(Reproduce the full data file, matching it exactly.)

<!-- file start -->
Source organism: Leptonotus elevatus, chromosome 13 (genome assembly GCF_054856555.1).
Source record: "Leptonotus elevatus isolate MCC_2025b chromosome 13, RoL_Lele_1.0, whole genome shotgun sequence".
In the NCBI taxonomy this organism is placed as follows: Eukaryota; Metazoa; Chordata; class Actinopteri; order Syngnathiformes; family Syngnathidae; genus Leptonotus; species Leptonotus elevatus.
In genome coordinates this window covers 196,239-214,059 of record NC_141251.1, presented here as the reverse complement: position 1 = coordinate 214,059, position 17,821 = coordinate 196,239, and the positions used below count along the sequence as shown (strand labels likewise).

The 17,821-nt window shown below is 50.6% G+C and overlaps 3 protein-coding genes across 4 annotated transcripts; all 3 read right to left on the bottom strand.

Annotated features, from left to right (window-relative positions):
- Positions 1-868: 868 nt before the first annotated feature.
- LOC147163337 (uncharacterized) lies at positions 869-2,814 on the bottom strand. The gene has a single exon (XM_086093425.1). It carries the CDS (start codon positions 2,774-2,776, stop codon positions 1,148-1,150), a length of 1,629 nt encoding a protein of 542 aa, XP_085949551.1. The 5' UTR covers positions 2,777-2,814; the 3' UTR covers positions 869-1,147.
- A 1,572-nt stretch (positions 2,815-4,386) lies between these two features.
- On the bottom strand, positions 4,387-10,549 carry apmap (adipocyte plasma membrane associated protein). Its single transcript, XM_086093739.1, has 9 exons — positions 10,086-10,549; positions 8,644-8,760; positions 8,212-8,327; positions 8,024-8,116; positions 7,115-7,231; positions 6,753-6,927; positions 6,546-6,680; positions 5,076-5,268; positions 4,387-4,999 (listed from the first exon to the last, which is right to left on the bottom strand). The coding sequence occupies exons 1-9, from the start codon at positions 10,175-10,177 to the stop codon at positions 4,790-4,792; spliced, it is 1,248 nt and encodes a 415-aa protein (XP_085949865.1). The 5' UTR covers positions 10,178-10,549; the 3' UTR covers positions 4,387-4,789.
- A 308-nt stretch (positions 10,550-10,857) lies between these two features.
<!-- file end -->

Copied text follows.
Source organism: Leptonotus elevatus, chromosome 13 (genome assembly GCF_054856555.1).
Source record: "Leptonotus elevatus isolate MCC_2025b chromosome 13, RoL_Lele_1.0, whole genome shotgun sequence".
In the NCBI taxonomy this organism is placed as follows: Eukaryota; Metazoa; Chordata; class Actinopteri; order Syngnathiformes; family Syngnathidae; genus Leptonotus; species Leptonotus elevatus.
In genome coordinates this window covers 196,239-214,059 of record NC_141251.1, presented here as the reverse complement: position 1 = coordinate 214,059, position 17,821 = coordinate 196,239, and the positions used below count along the sequence as shown (strand labels likewise).

The 17,821-nt window shown below is 50.6% G+C and overlaps 3 protein-coding genes across 4 annotated transcripts; all 3 read right to left on the bottom strand.

Annotated features, from left to right (window-relative positions):
- Positions 1-868: 868 nt before the first annotated feature.
- LOC147163337 (uncharacterized) lies at positions 869-2,814 on the bottom strand. The gene has a single exon (XM_086093425.1). It carries the CDS (start codon positions 2,774-2,776, stop codon positions 1,148-1,150), a length of 1,629 nt encoding a protein of 542 aa, XP_085949551.1. The 5' UTR covers positions 2,777-2,814; the 3' UTR covers positions 869-1,147.
- A 1,572-nt stretch (positions 2,815-4,386) lies between these two features.
- On the bottom strand, positions 4,387-10,549 carry apmap (adipocyte plasma membrane associated protein). Its single transcript, XM_086093739.1, has 9 exons — positions 10,086-10,549; positions 8,644-8,760; positions 8,212-8,327; positions 8,024-8,116; positions 7,115-7,231; positions 6,753-6,927; positions 6,546-6,680; positions 5,076-5,268; positions 4,387-4,999 (listed from the first exon to the last, which is right to left on the bottom strand). The coding sequence occupies exons 1-9, from the start codon at positions 10,175-10,177 to the stop codon at positions 4,790-4,792; spliced, it is 1,248 nt and encodes a 415-aa protein (XP_085949865.1). The 5' UTR covers positions 10,178-10,549; the 3' UTR covers positions 4,387-4,789.
- A 308-nt stretch (positions 10,550-10,857) lies between these two features.